By David Broyles firstname.lastname@example.org
August 8, 2014
DOBSON — The North Carolina Cooperative Extension Service’s 4-H Mad Scientist workshop Thursday was where participants learned how to push electrons and their imaginations. Elkin Elementary School fifth grade science teacher Mary Shepherd served as the instructor for the workshop.
“Children (age 2 to 7 years) are the best scientists we have. They have no limits and use all their senses,” said Shepherd. “They ask the greatest questions. They problem solve because they want the candy mom put on the top shelf and will figure out what to stack to get it.”
Shepherd explained with age usually comes less chance to use these observation skills and the accompanying loss of perception. Other factors affecting this are with comes age worries about failing, and being afraid of making mistakes further inhibits the natural-born drive to question and create.
She said science interest often depends on good role models, be that in the form of an uncle who tinkers with small motors or an aunt who understands the science behind successfully canning food. She said mentorship is crucial and that science “does not exist in a vacuum” but is collaborative.
According to Shepherd, much of the holistic approach in science investigation currently moves from the qualitative to the quantitative, which is the opposite of the traditional approach, where inquiry had to move forward from proven fact and must have a starting question. This Next Generation of Science Students (NGSS) approach has children considering possibilities without a question to solve a problem posed in a scenario. She said contemporary science has conceded the power of sheer human attention can affect a problem’s outcome.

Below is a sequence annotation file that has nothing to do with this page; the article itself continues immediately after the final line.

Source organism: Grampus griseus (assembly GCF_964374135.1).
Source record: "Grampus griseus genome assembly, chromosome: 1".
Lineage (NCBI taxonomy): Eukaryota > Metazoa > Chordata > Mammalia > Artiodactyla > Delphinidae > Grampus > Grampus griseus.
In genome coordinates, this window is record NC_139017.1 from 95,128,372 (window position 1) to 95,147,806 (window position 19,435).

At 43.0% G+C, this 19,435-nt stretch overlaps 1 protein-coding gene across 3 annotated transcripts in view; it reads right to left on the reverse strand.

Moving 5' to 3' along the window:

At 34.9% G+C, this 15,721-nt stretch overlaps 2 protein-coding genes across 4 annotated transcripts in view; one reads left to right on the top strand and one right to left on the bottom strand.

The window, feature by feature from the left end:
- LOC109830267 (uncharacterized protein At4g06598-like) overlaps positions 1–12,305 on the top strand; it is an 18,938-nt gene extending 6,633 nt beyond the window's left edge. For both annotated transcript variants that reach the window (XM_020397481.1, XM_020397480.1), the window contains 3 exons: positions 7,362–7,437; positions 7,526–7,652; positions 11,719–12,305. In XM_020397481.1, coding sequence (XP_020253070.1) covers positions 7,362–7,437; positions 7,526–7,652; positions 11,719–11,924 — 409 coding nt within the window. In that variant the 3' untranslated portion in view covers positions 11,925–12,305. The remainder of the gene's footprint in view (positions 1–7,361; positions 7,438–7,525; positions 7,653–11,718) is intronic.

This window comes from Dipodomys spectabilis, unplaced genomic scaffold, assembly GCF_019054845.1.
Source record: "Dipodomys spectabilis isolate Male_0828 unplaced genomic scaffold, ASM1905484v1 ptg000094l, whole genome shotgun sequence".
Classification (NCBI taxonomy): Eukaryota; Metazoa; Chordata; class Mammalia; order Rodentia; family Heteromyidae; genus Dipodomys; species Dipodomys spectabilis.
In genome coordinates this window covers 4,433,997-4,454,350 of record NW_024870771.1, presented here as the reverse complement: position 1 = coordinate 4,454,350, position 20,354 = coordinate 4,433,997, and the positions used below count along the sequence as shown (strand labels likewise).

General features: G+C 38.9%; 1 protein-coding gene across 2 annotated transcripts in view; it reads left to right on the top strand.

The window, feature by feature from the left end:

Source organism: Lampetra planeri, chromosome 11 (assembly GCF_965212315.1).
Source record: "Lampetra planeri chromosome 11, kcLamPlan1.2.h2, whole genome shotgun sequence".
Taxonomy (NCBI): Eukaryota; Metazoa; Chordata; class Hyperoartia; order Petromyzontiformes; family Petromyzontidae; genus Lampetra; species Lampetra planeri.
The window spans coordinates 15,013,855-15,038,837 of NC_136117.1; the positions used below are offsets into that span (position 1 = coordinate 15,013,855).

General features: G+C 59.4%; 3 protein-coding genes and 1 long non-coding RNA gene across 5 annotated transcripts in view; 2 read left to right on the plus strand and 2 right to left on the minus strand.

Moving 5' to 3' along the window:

The program for children ages 9 to 18 years opened with a challenge to use random materials, including a cardboard cylinder and aluminum foil, to light an electric bulb. Extension Agent Whitney Sprinkle said she was surprised how fast the teams came up with a solution after only being shown how to fold a slip of aluminum foil. Other activities included making spinning tops which created an optical illusion. She said participants quickly moved from lighting bulbs to reworking their materials to melt crayons.
The workshop concluded with a challenge to design a free floating structure which would hold the largest amount of marbles possible. Materials uses were kept secret in paper bags until it was time to build their creation. Shepherd said no trial and error or testing before the final “float off” would be allowed, concretely demonstrating the metaphor “sink or swim” to the young inventors.
David Broyles may be reached at 336-415-4739 or on Twitter@MtAiryNewsDave.